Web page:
304 pages | 6 x 9 | 21 illus.
Cloth 2006 | ISBN 9780812239669 | $65.00s | Add to cart || Outside USA | £56.00
Ebook 2013 | ISBN 9780812201475 | $65.00s | £42.50 | Add to cart || About
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"An ambitious survey of a great deal of culture, attempting links and connections on a grand scale."—David Bevington, University of ChicagoIn an impressively comparative work, Jane K. Brown explores the tension in European drama between allegory and neoclassicism from the sixteenth through the nineteenth century. Imitation of nature is generally thought to triumph over religious allegory in the Elizabethan and French classical theater, a shift attributable to the recovery of Aristotle's Poetics in the Renaissance. But if Aristotle's terminology was rapidly assimilated, Brown demonstrates that change in dramatic practice took place only gradually and partially and that allegory was never fully cast off the stage.
"A learned, fascinating book."—Choice
"The richness of many of Brown's readings and her remarkable scholarly range fuel her argument and ultimately provide a compelling picture of allegory's afterimages, which appear and recede across the history of Western drama from the sixteenth century."—Modern Philology
"Her approach yields much that is valuable, especially in connection with Shakespeare, Calderon, and the German authors. . . . a healthy reminder of the daunting complexity of the Western tradition of drama."—Comparative Literature Review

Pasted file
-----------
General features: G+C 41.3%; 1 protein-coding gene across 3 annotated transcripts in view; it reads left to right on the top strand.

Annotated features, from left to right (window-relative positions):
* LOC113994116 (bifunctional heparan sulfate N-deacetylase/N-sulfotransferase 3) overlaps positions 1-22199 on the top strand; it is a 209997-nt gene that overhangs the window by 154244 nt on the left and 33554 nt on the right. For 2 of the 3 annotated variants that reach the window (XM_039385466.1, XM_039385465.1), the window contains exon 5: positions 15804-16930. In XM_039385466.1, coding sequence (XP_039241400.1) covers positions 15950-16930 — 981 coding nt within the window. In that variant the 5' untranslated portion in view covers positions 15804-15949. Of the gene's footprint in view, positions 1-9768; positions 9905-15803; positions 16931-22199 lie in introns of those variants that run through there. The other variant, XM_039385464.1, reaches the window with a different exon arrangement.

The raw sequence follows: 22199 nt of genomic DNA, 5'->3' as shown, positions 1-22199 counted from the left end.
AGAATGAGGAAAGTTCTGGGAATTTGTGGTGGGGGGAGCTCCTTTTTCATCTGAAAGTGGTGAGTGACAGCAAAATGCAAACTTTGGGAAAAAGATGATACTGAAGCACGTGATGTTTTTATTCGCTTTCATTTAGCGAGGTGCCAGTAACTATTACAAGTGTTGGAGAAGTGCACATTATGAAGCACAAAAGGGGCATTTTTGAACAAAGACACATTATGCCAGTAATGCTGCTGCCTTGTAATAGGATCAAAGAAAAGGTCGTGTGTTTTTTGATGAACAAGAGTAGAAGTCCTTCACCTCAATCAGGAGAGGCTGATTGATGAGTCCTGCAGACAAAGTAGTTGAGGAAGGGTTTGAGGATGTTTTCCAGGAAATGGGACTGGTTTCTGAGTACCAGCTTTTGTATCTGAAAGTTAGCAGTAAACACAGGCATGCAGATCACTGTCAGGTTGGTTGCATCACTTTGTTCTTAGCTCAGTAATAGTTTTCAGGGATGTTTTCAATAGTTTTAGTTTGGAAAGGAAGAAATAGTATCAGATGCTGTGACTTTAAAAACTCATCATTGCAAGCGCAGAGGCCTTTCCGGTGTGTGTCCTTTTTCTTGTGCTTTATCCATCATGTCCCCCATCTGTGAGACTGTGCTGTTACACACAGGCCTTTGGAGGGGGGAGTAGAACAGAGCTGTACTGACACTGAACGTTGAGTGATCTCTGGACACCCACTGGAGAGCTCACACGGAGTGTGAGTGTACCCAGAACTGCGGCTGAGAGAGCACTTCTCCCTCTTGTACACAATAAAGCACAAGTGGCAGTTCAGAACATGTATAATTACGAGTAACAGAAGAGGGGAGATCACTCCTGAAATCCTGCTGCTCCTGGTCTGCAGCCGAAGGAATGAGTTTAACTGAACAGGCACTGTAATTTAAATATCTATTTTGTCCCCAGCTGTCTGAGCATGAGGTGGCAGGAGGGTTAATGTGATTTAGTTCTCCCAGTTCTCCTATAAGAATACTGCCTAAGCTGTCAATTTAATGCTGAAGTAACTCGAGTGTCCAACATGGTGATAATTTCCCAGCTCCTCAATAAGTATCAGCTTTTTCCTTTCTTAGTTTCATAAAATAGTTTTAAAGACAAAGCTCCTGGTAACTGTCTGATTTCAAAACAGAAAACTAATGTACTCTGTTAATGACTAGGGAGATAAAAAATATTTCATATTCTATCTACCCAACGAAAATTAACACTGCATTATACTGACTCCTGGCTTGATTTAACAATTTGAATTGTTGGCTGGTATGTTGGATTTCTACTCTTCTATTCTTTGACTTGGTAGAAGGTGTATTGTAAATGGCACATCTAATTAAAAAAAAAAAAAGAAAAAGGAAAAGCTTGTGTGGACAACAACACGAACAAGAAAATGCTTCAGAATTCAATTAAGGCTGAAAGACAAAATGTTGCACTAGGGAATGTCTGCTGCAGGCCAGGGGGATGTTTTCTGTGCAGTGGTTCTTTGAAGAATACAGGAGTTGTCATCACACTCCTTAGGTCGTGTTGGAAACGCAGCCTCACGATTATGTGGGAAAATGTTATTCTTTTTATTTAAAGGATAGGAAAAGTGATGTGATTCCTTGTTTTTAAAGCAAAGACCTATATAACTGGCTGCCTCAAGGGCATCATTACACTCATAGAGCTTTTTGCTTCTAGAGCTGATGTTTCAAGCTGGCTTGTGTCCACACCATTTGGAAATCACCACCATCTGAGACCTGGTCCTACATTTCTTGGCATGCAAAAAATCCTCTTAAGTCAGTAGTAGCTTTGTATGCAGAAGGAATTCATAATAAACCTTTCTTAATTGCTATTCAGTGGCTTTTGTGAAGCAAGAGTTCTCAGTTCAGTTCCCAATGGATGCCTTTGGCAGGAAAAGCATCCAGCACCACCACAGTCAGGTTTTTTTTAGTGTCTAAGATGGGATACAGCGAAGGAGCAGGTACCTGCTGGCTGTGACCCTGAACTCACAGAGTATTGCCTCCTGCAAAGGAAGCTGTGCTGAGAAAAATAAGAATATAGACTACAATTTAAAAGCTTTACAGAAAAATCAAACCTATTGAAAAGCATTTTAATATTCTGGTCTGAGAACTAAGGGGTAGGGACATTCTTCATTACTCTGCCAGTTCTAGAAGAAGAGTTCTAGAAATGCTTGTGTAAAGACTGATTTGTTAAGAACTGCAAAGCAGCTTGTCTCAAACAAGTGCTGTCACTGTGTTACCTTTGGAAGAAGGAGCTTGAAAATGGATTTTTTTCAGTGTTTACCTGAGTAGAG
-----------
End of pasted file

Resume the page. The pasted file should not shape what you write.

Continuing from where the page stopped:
The book traces a complex history of neoclassicism in which new allegorical forms flourish and older ones are constantly revitalized. Brown reveals the allegorical survivals in the works of such major figures as Shakespeare, Calderón, Racine, Vondel, Metastasio, Goethe, and Wagner and reads tragedy, comedy, masque, opera, and school drama together rather than as separate developments. Throughout, she draws illuminating parallels to modes of representation in the visual arts.
A work of broad interest to scholars, teachers, and students of theatrical form, The Persistence of Allegory presents a fundamental rethinking of the history of European drama.
Jane K. Brown is Professor of Germanics and Comparative Literature at the University of Washington, Seattle. She is the author and editor of several books in English and German, including Goethe's Faust: The German Tragedy and Ironie und Objektivität: Aufsätze zu Goethe, and is the former President of the Goethe Society of North America.